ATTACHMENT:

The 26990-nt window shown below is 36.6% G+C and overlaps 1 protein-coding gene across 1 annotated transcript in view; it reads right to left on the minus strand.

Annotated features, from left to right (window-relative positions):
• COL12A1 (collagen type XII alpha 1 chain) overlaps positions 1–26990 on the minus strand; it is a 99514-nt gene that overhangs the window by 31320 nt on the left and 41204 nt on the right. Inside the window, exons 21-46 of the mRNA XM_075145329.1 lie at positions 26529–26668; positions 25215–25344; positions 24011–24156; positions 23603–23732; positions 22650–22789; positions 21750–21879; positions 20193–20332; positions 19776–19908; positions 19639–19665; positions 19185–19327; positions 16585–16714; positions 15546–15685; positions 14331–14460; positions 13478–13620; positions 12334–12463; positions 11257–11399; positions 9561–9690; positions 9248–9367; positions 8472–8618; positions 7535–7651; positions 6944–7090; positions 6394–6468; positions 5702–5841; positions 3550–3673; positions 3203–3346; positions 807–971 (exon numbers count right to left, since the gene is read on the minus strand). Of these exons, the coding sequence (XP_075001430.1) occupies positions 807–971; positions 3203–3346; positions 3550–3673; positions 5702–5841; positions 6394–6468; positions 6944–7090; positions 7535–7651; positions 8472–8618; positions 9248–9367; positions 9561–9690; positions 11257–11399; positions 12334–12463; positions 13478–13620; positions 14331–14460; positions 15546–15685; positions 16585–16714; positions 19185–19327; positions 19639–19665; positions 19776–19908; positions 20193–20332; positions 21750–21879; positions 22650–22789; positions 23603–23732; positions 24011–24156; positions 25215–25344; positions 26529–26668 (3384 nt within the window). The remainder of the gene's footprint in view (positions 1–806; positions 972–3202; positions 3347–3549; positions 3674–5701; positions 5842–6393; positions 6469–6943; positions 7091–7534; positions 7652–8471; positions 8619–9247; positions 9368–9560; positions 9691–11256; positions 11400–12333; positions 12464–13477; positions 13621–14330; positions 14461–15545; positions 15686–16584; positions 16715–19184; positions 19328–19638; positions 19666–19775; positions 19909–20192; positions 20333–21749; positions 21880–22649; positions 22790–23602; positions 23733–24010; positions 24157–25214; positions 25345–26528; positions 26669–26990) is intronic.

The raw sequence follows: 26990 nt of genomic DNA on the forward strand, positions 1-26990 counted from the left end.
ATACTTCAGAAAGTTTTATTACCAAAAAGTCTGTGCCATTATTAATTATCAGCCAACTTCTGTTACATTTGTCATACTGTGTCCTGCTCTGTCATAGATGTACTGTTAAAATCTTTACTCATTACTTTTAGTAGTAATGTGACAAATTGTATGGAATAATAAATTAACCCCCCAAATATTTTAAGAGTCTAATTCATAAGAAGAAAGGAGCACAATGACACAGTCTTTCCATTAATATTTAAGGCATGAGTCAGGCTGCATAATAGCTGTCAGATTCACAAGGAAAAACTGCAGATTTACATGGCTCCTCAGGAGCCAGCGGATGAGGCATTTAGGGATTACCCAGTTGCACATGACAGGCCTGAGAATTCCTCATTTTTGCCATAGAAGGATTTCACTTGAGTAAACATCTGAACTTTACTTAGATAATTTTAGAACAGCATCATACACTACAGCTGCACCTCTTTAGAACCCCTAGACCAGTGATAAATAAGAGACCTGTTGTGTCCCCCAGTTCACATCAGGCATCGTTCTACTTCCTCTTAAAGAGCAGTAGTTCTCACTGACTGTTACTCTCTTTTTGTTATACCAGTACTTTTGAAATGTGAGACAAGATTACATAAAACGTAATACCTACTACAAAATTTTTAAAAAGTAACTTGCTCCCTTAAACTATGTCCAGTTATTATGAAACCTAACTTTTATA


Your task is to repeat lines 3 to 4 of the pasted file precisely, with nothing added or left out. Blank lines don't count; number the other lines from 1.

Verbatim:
• COL12A1 (collagen type XII alpha 1 chain) overlaps positions 1–26990 on the minus strand; it is a 99514-nt gene that overhangs the window by 31320 nt on the left and 41204 nt on the right. Inside the window, exons 21-46 of the mRNA XM_075145329.1 lie at positions 26529–26668; positions 25215–25344; positions 24011–24156; positions 23603–23732; positions 22650–22789; positions 21750–21879; positions 20193–20332; positions 19776–19908; positions 19639–19665; positions 19185–19327; positions 16585–16714; positions 15546–15685; positions 14331–14460; positions 13478–13620; positions 12334–12463; positions 11257–11399; positions 9561–9690; positions 9248–9367; positions 8472–8618; positions 7535–7651; positions 6944–7090; positions 6394–6468; positions 5702–5841; positions 3550–3673; positions 3203–3346; positions 807–971 (exon numbers count right to left, since the gene is read on the minus strand). Of these exons, the coding sequence (XP_075001430.1) occupies positions 807–971; positions 3203–3346; positions 3550–3673; positions 5702–5841; positions 6394–6468; positions 6944–7090; positions 7535–7651; positions 8472–8618; positions 9248–9367; positions 9561–9690; positions 11257–11399; positions 12334–12463; positions 13478–13620; positions 14331–14460; positions 15546–15685; positions 16585–16714; positions 19185–19327; positions 19639–19665; positions 19776–19908; positions 20193–20332; positions 21750–21879; positions 22650–22789; positions 23603–23732; positions 24011–24156; positions 25215–25344; positions 26529–26668 (3384 nt within the window). The remainder of the gene's footprint in view (positions 1–806; positions 972–3202; positions 3347–3549; positions 3674–5701; positions 5842–6393; positions 6469–6943; positions 7091–7534; positions 7652–8471; positions 8619–9247; positions 9368–9560; positions 9691–11256; positions 11400–12333; positions 12464–13477; positions 13621–14330; positions 14461–15545; positions 15686–16584; positions 16715–19184; positions 19328–19638; positions 19666–19775; positions 19909–20192; positions 20333–21749; positions 21880–22649; positions 22790–23602; positions 23733–24010; positions 24157–25214; positions 25345–26528; positions 26669–26990) is intronic.

The raw sequence follows: 26990 nt of genomic DNA on the forward strand, positions 1-26990 counted from the left end.